Saturday Aug 20, 2022
ISLAMABAD: Climate change can be attributed to “extraordinarily above normal rains” in Sindh and Balochistan in the current monsoon season, Pakistan Meteorological Department (PMD) officials said Friday.
Excessive heat or back-to-back heat waves in the southern parts of the country in May and June this year created a “strong seasonal or heat low” in July that caused heavy rains in southern Pakistan, they said. “This year, the monsoon axis also remained in the south of the country, while anti-cyclonic winds steered most of the monsoon systems to the southern parts of the country,” Chief Meteorological Officer (CMO) Sindh Dr Sardar Sarfraz told The News.
Sindh received 385% more rain between July 1 and August 19 this year. Balochistan received 371% more rains in the same period, PMD data showed.
In the month of August alone, Sindh received 495% more rains, while Balochistan received 237% more rains in the first 19 days of the current month.
“The monsoon systems that wreaked havoc in Sindh and Balochistan in this season were so strong that they also resulted in rains in Afghanistan, Iran and the Middle East. This is an unusual phenomenon and we have to monitor it to see if it becomes a new normal in the years to come”, Dr Sarfraz said.
Several other meteorologists associated with PMD and from other South Asian countries have been warning for the last several years that the rising temperature of the Indian Ocean and the Arabian Sea may result in torrential rains and extreme weather events for southern parts of Pakistan, especially the coastal areas of Sindh and Balochistan.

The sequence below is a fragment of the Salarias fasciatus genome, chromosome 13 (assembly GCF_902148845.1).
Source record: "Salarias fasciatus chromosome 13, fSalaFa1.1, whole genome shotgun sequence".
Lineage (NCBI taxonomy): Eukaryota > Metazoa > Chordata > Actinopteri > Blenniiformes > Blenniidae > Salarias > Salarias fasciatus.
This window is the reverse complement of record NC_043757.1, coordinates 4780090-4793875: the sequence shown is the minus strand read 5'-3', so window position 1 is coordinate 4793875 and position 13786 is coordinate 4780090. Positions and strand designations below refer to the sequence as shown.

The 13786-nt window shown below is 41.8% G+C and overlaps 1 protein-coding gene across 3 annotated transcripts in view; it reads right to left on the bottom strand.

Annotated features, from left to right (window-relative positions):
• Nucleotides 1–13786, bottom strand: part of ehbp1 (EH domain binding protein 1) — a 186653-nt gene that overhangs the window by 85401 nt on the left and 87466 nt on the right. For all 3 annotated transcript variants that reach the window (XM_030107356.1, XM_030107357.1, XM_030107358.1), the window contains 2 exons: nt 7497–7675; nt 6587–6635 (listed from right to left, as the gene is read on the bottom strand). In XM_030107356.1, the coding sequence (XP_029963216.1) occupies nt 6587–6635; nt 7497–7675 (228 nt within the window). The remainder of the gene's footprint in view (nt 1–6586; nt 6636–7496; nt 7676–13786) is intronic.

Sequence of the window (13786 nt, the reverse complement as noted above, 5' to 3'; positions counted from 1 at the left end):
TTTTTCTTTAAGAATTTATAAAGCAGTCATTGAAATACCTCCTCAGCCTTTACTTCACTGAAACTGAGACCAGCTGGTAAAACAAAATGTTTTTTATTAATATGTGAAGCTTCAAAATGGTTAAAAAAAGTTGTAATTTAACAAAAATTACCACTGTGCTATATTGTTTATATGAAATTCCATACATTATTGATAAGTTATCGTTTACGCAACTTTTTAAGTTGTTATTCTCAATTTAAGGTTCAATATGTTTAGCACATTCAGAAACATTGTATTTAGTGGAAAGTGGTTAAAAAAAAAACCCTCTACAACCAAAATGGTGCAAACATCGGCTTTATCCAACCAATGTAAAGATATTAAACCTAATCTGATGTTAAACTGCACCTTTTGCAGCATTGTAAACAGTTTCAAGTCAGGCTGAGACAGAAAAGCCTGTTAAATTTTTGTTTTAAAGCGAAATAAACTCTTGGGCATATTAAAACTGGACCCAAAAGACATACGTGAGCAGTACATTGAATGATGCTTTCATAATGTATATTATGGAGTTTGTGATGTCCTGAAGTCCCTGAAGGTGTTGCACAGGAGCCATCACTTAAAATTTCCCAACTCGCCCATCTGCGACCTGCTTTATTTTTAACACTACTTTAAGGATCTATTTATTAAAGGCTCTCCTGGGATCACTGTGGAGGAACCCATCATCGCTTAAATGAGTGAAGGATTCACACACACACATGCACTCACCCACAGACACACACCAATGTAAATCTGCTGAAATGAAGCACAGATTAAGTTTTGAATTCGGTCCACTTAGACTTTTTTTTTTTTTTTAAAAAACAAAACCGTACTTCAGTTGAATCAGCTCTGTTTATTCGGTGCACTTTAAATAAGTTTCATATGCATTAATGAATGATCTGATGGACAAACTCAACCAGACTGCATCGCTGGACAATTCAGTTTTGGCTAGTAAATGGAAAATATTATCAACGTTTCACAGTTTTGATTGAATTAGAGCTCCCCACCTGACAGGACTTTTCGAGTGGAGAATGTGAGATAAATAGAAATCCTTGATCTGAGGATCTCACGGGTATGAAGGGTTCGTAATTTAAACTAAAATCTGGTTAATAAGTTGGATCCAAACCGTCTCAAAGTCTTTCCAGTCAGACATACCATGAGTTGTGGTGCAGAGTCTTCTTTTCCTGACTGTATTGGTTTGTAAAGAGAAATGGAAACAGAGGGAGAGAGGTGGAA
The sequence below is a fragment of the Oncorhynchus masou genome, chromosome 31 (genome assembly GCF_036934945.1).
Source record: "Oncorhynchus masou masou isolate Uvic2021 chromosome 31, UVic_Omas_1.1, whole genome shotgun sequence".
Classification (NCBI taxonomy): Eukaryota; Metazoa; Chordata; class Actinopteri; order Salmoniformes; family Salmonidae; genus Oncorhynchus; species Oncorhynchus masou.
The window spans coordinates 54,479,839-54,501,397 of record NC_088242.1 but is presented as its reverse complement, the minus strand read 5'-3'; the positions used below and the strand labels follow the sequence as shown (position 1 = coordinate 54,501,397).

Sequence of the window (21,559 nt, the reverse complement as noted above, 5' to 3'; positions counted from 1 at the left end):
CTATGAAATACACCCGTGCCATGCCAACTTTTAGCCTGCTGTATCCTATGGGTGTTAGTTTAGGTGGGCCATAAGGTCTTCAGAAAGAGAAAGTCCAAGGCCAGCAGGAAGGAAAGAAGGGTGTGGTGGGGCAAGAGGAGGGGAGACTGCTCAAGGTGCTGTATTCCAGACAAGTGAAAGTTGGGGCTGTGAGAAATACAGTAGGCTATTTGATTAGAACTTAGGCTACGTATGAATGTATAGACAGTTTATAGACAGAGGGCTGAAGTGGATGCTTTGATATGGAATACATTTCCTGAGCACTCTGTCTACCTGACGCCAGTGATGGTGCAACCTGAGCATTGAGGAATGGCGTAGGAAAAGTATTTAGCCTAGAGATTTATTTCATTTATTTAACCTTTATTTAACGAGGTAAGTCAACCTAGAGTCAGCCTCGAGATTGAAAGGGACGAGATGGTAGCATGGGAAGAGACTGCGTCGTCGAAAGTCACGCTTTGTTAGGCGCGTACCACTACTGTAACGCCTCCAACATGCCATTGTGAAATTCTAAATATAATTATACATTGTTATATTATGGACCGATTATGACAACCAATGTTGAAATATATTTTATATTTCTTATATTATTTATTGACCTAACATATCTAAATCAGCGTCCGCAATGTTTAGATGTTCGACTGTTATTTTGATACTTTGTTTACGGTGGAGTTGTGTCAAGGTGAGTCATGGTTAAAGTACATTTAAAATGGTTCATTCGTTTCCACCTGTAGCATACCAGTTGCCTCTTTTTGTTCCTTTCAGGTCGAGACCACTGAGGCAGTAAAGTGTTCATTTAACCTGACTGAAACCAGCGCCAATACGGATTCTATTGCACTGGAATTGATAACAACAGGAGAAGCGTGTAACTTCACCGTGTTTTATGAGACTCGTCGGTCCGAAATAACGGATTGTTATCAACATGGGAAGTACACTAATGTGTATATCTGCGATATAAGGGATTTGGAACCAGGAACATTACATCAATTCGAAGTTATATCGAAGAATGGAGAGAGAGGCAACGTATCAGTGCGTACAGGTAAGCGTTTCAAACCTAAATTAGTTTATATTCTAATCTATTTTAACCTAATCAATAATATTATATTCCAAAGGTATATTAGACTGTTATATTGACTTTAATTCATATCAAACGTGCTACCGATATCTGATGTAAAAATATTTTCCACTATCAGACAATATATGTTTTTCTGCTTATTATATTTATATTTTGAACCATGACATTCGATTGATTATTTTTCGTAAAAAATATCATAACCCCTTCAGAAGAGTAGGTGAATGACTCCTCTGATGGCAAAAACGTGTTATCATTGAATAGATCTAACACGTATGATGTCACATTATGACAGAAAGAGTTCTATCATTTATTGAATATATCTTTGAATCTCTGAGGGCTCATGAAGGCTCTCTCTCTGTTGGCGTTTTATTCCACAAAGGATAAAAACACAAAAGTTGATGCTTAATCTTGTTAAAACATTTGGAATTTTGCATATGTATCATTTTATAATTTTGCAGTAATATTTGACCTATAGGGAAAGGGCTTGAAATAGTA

Dr Sarfraz said several other factors, including lower than normal temperature in the Pacific Ocean and high temperature in the Indian Ocean, also contributed to excessive rains in Sindh and Balochistan.
There is a need to study this pattern to predict whether monsoon would continue to cause such rains in the future, he said.
Talking to The News, Director General PMD Mahr Sahibzad Khan also blamed climate change for the unusually above normal rains.
He said they had already predicted “above normal precipitation” for the southern parts of the country in the first half of the monsoon season and normal or below normal rains in the second half of the monsoon season.
He maintained this year, the spring season was not observed in Pakistan and unusual rains indicate that country is witnessing the impacts of climate change, he said.
“We are monitoring the situation very closely, but climate change is to blame for this unusual monsoonal activity in Sindh and Balochistan”, he said.
He warned that high moisture following monsoon rains may result in heavy smog and fog in the plains of the country in the months to come. It was too early to predict winter and snowfall in the northern parts of the country, he said.
Originally published in The News